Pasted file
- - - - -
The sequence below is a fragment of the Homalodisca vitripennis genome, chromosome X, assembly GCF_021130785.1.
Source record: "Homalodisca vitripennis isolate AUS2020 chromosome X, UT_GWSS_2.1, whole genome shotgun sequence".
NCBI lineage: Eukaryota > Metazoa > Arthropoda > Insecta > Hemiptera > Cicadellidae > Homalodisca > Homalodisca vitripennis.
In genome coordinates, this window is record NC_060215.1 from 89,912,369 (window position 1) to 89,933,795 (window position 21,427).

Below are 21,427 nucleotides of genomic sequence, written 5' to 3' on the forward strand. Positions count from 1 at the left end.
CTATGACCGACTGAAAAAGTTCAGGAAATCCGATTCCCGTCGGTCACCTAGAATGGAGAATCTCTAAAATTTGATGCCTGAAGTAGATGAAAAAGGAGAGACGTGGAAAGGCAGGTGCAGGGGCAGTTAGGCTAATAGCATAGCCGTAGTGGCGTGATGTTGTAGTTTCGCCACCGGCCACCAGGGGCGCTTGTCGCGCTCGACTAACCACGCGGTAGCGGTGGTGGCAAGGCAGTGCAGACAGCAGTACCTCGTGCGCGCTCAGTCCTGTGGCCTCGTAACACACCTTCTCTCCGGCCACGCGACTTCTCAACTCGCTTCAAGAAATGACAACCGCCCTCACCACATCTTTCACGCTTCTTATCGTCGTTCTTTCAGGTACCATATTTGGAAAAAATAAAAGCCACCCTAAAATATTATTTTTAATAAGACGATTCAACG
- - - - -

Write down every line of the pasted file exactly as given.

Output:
The sequence below is a fragment of the Homalodisca vitripennis genome, chromosome X, assembly GCF_021130785.1.
Source record: "Homalodisca vitripennis isolate AUS2020 chromosome X, UT_GWSS_2.1, whole genome shotgun sequence".
NCBI lineage: Eukaryota > Metazoa > Arthropoda > Insecta > Hemiptera > Cicadellidae > Homalodisca > Homalodisca vitripennis.
In genome coordinates, this window is record NC_060215.1 from 89,912,369 (window position 1) to 89,933,795 (window position 21,427).

Below are 21,427 nucleotides of genomic sequence, written 5' to 3' on the forward strand. Positions count from 1 at the left end.
CTATGACCGACTGAAAAAGTTCAGGAAATCCGATTCCCGTCGGTCACCTAGAATGGAGAATCTCTAAAATTTGATGCCTGAAGTAGATGAAAAAGGAGAGACGTGGAAAGGCAGGTGCAGGGGCAGTTAGGCTAATAGCATAGCCGTAGTGGCGTGATGTTGTAGTTTCGCCACCGGCCACCAGGGGCGCTTGTCGCGCTCGACTAACCACGCGGTAGCGGTGGTGGCAAGGCAGTGCAGACAGCAGTACCTCGTGCGCGCTCAGTCCTGTGGCCTCGTAACACACCTTCTCTCCGGCCACGCGACTTCTCAACTCGCTTCAAGAAATGACAACCGCCCTCACCACATCTTTCACGCTTCTTATCGTCGTTCTTTCAGGTACCATATTTGGAAAAAATAAAAGCCACCCTAAAATATTATTTTTAATAAGACGATTCAACG